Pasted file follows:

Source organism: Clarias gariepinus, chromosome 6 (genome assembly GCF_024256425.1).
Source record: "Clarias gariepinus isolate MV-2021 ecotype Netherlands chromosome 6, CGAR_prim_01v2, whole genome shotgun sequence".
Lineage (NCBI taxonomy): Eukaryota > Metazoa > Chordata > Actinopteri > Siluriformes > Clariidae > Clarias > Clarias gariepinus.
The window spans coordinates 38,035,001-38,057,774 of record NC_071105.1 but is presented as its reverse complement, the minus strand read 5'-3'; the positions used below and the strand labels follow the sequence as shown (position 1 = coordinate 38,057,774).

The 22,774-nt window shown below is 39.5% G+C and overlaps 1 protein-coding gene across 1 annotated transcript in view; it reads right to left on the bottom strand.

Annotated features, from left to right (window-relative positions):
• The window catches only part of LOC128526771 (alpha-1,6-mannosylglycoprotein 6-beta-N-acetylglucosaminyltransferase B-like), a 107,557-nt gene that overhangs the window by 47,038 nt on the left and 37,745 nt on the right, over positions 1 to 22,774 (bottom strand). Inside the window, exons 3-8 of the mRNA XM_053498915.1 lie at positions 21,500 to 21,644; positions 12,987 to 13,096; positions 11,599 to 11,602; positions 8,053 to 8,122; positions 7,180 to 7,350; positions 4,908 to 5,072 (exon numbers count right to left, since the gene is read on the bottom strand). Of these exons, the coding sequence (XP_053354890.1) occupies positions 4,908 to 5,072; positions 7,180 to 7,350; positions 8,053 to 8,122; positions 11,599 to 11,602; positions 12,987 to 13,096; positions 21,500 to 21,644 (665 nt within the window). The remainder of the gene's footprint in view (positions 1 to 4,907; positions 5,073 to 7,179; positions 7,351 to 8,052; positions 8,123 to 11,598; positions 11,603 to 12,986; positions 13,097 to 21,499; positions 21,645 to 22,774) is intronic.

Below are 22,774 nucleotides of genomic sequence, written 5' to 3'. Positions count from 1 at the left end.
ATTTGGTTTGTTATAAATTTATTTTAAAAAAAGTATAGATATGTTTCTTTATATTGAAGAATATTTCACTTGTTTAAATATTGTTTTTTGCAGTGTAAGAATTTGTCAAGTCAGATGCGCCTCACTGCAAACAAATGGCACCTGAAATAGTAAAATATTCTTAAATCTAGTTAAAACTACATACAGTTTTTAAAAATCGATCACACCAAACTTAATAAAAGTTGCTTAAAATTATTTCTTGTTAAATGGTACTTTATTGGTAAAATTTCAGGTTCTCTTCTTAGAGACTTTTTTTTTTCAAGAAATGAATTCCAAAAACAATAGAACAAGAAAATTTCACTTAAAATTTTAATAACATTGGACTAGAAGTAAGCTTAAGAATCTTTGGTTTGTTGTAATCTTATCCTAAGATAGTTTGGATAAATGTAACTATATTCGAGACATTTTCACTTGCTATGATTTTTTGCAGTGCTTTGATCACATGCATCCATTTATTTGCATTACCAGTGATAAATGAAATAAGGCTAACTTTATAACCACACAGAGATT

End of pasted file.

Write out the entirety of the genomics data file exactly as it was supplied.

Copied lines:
Source organism: Clarias gariepinus, chromosome 6 (genome assembly GCF_024256425.1).
Source record: "Clarias gariepinus isolate MV-2021 ecotype Netherlands chromosome 6, CGAR_prim_01v2, whole genome shotgun sequence".
Lineage (NCBI taxonomy): Eukaryota > Metazoa > Chordata > Actinopteri > Siluriformes > Clariidae > Clarias > Clarias gariepinus.
The window spans coordinates 38,035,001-38,057,774 of record NC_071105.1 but is presented as its reverse complement, the minus strand read 5'-3'; the positions used below and the strand labels follow the sequence as shown (position 1 = coordinate 38,057,774).

The 22,774-nt window shown below is 39.5% G+C and overlaps 1 protein-coding gene across 1 annotated transcript in view; it reads right to left on the bottom strand.

Annotated features, from left to right (window-relative positions):
• The window catches only part of LOC128526771 (alpha-1,6-mannosylglycoprotein 6-beta-N-acetylglucosaminyltransferase B-like), a 107,557-nt gene that overhangs the window by 47,038 nt on the left and 37,745 nt on the right, over positions 1 to 22,774 (bottom strand). Inside the window, exons 3-8 of the mRNA XM_053498915.1 lie at positions 21,500 to 21,644; positions 12,987 to 13,096; positions 11,599 to 11,602; positions 8,053 to 8,122; positions 7,180 to 7,350; positions 4,908 to 5,072 (exon numbers count right to left, since the gene is read on the bottom strand). Of these exons, the coding sequence (XP_053354890.1) occupies positions 4,908 to 5,072; positions 7,180 to 7,350; positions 8,053 to 8,122; positions 11,599 to 11,602; positions 12,987 to 13,096; positions 21,500 to 21,644 (665 nt within the window). The remainder of the gene's footprint in view (positions 1 to 4,907; positions 5,073 to 7,179; positions 7,351 to 8,052; positions 8,123 to 11,598; positions 11,603 to 12,986; positions 13,097 to 21,499; positions 21,645 to 22,774) is intronic.

Below are 22,774 nucleotides of genomic sequence, written 5' to 3'. Positions count from 1 at the left end.
ATTTGGTTTGTTATAAATTTATTTTAAAAAAAGTATAGATATGTTTCTTTATATTGAAGAATATTTCACTTGTTTAAATATTGTTTTTTGCAGTGTAAGAATTTGTCAAGTCAGATGCGCCTCACTGCAAACAAATGGCACCTGAAATAGTAAAATATTCTTAAATCTAGTTAAAACTACATACAGTTTTTAAAAATCGATCACACCAAACTTAATAAAAGTTGCTTAAAATTATTTCTTGTTAAATGGTACTTTATTGGTAAAATTTCAGGTTCTCTTCTTAGAGACTTTTTTTTTTCAAGAAATGAATTCCAAAAACAATAGAACAAGAAAATTTCACTTAAAATTTTAATAACATTGGACTAGAAGTAAGCTTAAGAATCTTTGGTTTGTTGTAATCTTATCCTAAGATAGTTTGGATAAATGTAACTATATTCGAGACATTTTCACTTGCTATGATTTTTTGCAGTGCTTTGATCACATGCATCCATTTATTTGCATTACCAGTGATAAATGAAATAAGGCTAACTTTATAACCACACAGAGATT